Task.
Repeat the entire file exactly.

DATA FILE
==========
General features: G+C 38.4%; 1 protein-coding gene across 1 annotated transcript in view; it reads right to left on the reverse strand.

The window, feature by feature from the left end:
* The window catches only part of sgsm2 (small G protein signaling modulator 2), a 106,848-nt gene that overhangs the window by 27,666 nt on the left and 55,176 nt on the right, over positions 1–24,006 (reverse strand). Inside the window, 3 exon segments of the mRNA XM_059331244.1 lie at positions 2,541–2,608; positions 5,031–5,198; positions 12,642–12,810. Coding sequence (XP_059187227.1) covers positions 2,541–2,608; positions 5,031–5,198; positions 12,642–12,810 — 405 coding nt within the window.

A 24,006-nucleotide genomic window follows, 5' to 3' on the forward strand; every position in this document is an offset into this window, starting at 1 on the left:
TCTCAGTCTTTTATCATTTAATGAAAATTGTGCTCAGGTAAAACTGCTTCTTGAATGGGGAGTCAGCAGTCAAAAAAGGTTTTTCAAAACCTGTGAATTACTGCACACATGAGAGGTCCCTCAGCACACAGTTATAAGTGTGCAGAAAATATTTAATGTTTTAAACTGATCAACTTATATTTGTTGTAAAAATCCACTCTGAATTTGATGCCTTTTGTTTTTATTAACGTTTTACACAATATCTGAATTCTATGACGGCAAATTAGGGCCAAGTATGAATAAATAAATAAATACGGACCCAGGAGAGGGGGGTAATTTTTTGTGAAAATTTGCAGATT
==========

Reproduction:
General features: G+C 38.4%; 1 protein-coding gene across 1 annotated transcript in view; it reads right to left on the reverse strand.

The window, feature by feature from the left end:
* The window catches only part of sgsm2 (small G protein signaling modulator 2), a 106,848-nt gene that overhangs the window by 27,666 nt on the left and 55,176 nt on the right, over positions 1–24,006 (reverse strand). Inside the window, 3 exon segments of the mRNA XM_059331244.1 lie at positions 2,541–2,608; positions 5,031–5,198; positions 12,642–12,810. Coding sequence (XP_059187227.1) covers positions 2,541–2,608; positions 5,031–5,198; positions 12,642–12,810 — 405 coding nt within the window.

A 24,006-nucleotide genomic window follows, 5' to 3' on the forward strand; every position in this document is an offset into this window, starting at 1 on the left:
TCTCAGTCTTTTATCATTTAATGAAAATTGTGCTCAGGTAAAACTGCTTCTTGAATGGGGAGTCAGCAGTCAAAAAAGGTTTTTCAAAACCTGTGAATTACTGCACACATGAGAGGTCCCTCAGCACACAGTTATAAGTGTGCAGAAAATATTTAATGTTTTAAACTGATCAACTTATATTTGTTGTAAAAATCCACTCTGAATTTGATGCCTTTTGTTTTTATTAACGTTTTACACAATATCTGAATTCTATGACGGCAAATTAGGGCCAAGTATGAATAAATAAATAAATACGGACCCAGGAGAGGGGGGTAATTTTTTGTGAAAATTTGCAGATT